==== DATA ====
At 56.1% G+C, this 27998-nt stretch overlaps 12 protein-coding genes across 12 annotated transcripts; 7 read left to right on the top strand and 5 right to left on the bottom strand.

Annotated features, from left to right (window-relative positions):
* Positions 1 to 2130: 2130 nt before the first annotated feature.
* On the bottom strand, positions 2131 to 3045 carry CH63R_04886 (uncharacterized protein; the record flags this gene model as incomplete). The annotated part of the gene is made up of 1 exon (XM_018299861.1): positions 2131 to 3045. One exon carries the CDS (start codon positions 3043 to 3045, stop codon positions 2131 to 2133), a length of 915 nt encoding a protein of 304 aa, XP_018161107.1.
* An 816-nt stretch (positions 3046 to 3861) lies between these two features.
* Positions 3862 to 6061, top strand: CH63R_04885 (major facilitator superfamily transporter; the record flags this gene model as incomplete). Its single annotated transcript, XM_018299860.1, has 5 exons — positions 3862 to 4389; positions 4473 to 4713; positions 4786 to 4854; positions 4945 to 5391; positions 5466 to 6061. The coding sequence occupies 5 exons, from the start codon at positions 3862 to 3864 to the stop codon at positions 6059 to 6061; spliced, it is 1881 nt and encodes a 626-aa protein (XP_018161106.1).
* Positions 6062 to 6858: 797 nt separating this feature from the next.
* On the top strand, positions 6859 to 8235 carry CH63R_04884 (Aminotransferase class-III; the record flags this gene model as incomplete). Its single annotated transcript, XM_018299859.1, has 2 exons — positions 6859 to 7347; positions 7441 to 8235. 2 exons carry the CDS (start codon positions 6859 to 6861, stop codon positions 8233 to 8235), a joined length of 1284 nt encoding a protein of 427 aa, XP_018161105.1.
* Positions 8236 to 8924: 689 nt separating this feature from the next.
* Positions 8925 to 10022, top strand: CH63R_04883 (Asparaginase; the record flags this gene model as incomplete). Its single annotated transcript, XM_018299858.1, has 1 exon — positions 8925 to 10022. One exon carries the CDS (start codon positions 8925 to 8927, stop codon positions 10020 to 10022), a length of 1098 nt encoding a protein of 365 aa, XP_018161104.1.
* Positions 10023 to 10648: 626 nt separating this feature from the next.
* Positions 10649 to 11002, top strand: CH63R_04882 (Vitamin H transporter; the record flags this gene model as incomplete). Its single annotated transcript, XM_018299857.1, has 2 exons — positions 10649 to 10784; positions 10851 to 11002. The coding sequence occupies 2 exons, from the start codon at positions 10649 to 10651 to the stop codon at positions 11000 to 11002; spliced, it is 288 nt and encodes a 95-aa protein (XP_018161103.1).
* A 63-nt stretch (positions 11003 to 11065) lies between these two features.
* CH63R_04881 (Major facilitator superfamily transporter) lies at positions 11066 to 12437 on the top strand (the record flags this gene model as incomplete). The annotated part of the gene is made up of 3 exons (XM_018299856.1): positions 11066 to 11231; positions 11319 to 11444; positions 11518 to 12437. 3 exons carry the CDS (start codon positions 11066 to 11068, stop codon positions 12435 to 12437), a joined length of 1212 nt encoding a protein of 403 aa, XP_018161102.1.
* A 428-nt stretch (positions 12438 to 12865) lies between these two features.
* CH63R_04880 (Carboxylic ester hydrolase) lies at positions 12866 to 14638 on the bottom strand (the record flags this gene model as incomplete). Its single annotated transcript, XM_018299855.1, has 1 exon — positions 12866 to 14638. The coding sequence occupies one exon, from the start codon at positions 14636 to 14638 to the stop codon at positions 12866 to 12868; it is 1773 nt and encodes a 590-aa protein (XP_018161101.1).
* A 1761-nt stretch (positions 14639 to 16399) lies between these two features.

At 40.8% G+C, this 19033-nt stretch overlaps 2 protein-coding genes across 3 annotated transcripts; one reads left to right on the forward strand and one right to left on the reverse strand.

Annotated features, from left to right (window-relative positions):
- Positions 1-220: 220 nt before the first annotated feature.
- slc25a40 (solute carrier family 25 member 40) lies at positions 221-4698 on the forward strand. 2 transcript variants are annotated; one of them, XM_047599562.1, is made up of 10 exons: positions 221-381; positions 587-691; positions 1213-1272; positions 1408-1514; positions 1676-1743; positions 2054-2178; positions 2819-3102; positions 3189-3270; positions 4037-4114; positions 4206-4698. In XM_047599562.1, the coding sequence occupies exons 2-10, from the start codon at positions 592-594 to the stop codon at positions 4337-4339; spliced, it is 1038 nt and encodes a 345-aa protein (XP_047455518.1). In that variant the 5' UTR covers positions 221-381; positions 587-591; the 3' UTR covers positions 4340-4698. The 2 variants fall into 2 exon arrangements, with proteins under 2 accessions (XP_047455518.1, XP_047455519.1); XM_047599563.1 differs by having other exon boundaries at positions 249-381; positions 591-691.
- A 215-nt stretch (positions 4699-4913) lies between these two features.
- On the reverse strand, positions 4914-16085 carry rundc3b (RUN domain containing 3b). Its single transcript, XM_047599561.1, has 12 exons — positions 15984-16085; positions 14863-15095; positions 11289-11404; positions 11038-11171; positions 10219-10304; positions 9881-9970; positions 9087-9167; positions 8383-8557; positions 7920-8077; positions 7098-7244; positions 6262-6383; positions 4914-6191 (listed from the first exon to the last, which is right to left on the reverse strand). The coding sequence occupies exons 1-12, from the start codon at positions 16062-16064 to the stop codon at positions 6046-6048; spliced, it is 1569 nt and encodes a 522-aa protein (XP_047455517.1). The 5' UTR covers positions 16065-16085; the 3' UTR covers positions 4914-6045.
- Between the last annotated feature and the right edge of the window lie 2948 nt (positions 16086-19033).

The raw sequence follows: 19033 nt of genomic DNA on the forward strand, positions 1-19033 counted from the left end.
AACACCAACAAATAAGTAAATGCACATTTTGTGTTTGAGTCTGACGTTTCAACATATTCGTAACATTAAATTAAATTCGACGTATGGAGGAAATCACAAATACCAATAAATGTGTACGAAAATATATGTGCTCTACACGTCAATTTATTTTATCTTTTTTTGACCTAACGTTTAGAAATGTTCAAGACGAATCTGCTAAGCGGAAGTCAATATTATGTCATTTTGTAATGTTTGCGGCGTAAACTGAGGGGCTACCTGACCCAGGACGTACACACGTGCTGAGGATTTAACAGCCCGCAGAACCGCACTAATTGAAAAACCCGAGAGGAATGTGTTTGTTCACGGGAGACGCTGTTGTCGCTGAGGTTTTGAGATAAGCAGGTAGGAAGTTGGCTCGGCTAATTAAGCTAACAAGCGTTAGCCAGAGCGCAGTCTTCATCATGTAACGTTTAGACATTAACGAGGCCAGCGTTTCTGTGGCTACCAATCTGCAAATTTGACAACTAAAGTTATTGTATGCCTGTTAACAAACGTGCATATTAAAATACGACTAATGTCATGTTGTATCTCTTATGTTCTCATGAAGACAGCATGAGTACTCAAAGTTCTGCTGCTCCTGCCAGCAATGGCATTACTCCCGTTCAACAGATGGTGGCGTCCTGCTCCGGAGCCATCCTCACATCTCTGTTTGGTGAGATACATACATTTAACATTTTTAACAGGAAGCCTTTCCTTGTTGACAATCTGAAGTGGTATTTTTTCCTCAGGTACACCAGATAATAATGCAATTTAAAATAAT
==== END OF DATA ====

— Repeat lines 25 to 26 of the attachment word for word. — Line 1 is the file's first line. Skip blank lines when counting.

The raw sequence follows: 19033 nt of genomic DNA on the forward strand, positions 1-19033 counted from the left end.
AACACCAACAAATAAGTAAATGCACATTTTGTGTTTGAGTCTGACGTTTCAACATATTCGTAACATTAAATTAAATTCGACGTATGGAGGAAATCACAAATACCAATAAATGTGTACGAAAATATATGTGCTCTACACGTCAATTTATTTTATCTTTTTTTGACCTAACGTTTAGAAATGTTCAAGACGAATCTGCTAAGCGGAAGTCAATATTATGTCATTTTGTAATGTTTGCGGCGTAAACTGAGGGGCTACCTGACCCAGGACGTACACACGTGCTGAGGATTTAACAGCCCGCAGAACCGCACTAATTGAAAAACCCGAGAGGAATGTGTTTGTTCACGGGAGACGCTGTTGTCGCTGAGGTTTTGAGATAAGCAGGTAGGAAGTTGGCTCGGCTAATTAAGCTAACAAGCGTTAGCCAGAGCGCAGTCTTCATCATGTAACGTTTAGACATTAACGAGGCCAGCGTTTCTGTGGCTACCAATCTGCAAATTTGACAACTAAAGTTATTGTATGCCTGTTAACAAACGTGCATATTAAAATACGACTAATGTCATGTTGTATCTCTTATGTTCTCATGAAGACAGCATGAGTACTCAAAGTTCTGCTGCTCCTGCCAGCAATGGCATTACTCCCGTTCAACAGATGGTGGCGTCCTGCTCCGGAGCCATCCTCACATCTCTGTTTGGTGAGATACATACATTTAACATTTTTAACAGGAAGCCTTTCCTTGTTGACAATCTGAAGTGGTATTTTTTCCTCAGGTACACCAGATAATAATGCAATTTAAAATAAT